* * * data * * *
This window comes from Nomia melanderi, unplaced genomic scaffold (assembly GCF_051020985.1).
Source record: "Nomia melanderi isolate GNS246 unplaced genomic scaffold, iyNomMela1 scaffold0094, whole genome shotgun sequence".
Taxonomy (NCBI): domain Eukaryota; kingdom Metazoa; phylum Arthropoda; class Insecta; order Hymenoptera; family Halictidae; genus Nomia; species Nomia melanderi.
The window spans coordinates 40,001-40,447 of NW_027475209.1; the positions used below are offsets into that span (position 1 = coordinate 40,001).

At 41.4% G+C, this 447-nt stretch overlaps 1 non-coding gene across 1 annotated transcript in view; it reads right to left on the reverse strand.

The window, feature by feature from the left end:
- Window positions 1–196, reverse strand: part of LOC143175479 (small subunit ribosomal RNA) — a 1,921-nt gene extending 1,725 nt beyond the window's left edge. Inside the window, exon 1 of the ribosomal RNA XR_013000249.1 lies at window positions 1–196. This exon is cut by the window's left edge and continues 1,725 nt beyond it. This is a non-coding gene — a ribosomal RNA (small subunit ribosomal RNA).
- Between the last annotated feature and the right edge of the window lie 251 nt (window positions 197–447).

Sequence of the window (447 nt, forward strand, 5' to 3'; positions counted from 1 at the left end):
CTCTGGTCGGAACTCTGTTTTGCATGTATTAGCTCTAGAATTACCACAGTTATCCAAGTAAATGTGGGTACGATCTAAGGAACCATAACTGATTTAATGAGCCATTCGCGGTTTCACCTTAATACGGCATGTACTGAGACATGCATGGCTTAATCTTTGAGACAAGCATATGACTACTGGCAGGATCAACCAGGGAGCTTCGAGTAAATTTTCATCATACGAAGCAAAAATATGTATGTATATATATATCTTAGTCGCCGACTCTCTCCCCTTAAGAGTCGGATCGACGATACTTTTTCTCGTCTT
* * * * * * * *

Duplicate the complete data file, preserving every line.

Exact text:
This window comes from Nomia melanderi, unplaced genomic scaffold (assembly GCF_051020985.1).
Source record: "Nomia melanderi isolate GNS246 unplaced genomic scaffold, iyNomMela1 scaffold0094, whole genome shotgun sequence".
Taxonomy (NCBI): domain Eukaryota; kingdom Metazoa; phylum Arthropoda; class Insecta; order Hymenoptera; family Halictidae; genus Nomia; species Nomia melanderi.
The window spans coordinates 40,001-40,447 of NW_027475209.1; the positions used below are offsets into that span (position 1 = coordinate 40,001).

At 41.4% G+C, this 447-nt stretch overlaps 1 non-coding gene across 1 annotated transcript in view; it reads right to left on the reverse strand.

The window, feature by feature from the left end:
- Window positions 1–196, reverse strand: part of LOC143175479 (small subunit ribosomal RNA) — a 1,921-nt gene extending 1,725 nt beyond the window's left edge. Inside the window, exon 1 of the ribosomal RNA XR_013000249.1 lies at window positions 1–196. This exon is cut by the window's left edge and continues 1,725 nt beyond it. This is a non-coding gene — a ribosomal RNA (small subunit ribosomal RNA).
- Between the last annotated feature and the right edge of the window lie 251 nt (window positions 197–447).

Sequence of the window (447 nt, forward strand, 5' to 3'; positions counted from 1 at the left end):
CTCTGGTCGGAACTCTGTTTTGCATGTATTAGCTCTAGAATTACCACAGTTATCCAAGTAAATGTGGGTACGATCTAAGGAACCATAACTGATTTAATGAGCCATTCGCGGTTTCACCTTAATACGGCATGTACTGAGACATGCATGGCTTAATCTTTGAGACAAGCATATGACTACTGGCAGGATCAACCAGGGAGCTTCGAGTAAATTTTCATCATACGAAGCAAAAATATGTATGTATATATATATCTTAGTCGCCGACTCTCTCCCCTTAAGAGTCGGATCGACGATACTTTTTCTCGTCTT